The pigeons ignore us gently as we
scream at one another in the parking
lot of an upscale grocer. The cicadas
are numbed by their own complaints,
so numbed I won’t even try to describe
the noise and tenor of their hum, but hum
they do like a child humming with his
fingers in his ears. Which, coincidentally,
is what our son is doing. Red shopping
carts crash together, and even the humans
walking by do so dumbly, as if to say,
no comment. As if two red-faced adults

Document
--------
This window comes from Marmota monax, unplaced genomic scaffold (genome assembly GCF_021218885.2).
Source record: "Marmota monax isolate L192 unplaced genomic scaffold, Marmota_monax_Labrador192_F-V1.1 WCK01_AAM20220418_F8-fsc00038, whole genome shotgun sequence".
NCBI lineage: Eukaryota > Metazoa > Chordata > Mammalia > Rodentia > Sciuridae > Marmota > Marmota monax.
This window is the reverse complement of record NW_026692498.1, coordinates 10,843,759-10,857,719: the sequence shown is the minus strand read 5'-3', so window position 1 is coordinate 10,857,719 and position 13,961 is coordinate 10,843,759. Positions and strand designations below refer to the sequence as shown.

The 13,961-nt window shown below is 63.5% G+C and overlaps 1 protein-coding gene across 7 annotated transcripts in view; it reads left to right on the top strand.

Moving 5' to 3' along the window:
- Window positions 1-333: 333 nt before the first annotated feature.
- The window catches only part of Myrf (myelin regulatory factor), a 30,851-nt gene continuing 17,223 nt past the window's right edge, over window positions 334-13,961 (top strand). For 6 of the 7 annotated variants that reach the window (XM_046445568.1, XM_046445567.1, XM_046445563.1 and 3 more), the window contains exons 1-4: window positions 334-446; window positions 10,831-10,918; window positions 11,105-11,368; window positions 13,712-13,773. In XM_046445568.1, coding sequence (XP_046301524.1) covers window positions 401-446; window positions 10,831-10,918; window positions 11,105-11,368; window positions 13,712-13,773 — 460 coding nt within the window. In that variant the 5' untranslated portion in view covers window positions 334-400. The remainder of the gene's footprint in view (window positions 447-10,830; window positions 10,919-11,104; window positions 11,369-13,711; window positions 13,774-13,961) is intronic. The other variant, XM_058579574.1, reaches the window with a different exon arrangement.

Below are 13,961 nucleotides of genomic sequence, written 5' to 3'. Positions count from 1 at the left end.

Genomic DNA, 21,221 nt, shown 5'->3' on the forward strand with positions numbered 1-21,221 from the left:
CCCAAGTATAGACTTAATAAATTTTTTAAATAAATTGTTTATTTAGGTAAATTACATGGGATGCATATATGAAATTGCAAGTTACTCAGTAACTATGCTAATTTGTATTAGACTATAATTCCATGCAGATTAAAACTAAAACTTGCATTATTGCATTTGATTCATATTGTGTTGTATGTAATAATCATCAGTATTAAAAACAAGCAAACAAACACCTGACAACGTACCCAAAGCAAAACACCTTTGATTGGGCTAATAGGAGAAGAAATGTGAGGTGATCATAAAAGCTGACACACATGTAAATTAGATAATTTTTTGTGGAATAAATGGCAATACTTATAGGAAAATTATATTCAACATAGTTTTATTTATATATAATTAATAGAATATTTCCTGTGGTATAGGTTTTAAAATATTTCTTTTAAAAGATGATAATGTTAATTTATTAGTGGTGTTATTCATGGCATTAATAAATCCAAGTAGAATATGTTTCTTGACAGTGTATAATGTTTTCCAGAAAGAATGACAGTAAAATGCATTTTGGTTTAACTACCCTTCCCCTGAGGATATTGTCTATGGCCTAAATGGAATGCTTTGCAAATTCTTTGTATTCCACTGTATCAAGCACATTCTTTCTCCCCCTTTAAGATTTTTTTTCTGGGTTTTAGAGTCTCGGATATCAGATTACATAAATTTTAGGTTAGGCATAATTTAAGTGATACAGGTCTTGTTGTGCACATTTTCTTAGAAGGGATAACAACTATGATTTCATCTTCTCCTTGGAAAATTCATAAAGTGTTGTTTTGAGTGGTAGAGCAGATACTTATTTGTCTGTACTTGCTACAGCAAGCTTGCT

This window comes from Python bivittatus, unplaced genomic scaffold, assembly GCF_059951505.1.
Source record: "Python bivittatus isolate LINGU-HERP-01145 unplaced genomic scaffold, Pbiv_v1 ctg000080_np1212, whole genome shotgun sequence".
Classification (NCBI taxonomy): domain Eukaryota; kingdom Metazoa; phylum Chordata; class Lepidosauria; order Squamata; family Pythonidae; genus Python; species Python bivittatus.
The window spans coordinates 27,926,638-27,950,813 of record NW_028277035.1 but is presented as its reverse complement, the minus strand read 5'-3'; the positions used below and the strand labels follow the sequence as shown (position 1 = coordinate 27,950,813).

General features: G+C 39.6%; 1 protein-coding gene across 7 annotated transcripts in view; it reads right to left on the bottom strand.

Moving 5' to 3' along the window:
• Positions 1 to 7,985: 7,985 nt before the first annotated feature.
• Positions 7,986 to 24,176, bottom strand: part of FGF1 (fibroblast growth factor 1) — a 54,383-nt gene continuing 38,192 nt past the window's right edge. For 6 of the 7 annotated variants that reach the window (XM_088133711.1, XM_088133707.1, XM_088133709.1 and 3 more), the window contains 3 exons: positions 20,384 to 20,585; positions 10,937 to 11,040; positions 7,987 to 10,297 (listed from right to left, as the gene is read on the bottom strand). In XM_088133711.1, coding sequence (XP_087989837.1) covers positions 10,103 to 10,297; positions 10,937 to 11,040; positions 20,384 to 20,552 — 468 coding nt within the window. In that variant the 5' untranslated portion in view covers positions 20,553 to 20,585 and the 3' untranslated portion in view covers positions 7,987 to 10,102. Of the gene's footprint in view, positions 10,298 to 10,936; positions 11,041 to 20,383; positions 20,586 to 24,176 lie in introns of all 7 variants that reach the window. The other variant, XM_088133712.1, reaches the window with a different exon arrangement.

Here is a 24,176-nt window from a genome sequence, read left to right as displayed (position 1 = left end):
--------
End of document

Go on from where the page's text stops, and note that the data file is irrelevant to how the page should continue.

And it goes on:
in tears is as common as the polluted air
they breathe and keep reading about in
Time and Newsweek, but are clueless
as to what to do about it. Is this why we’re
separating our recycling by glass, by plastic,
by paper? Or why we’re buying organic
produce at a place that smells like patchouli
and port-o-potties? I ask you. Pigeons scoot,
and finches hop, and cicadas shout and shed
themselves into loose approximations of what
we might have in a different time called heaven.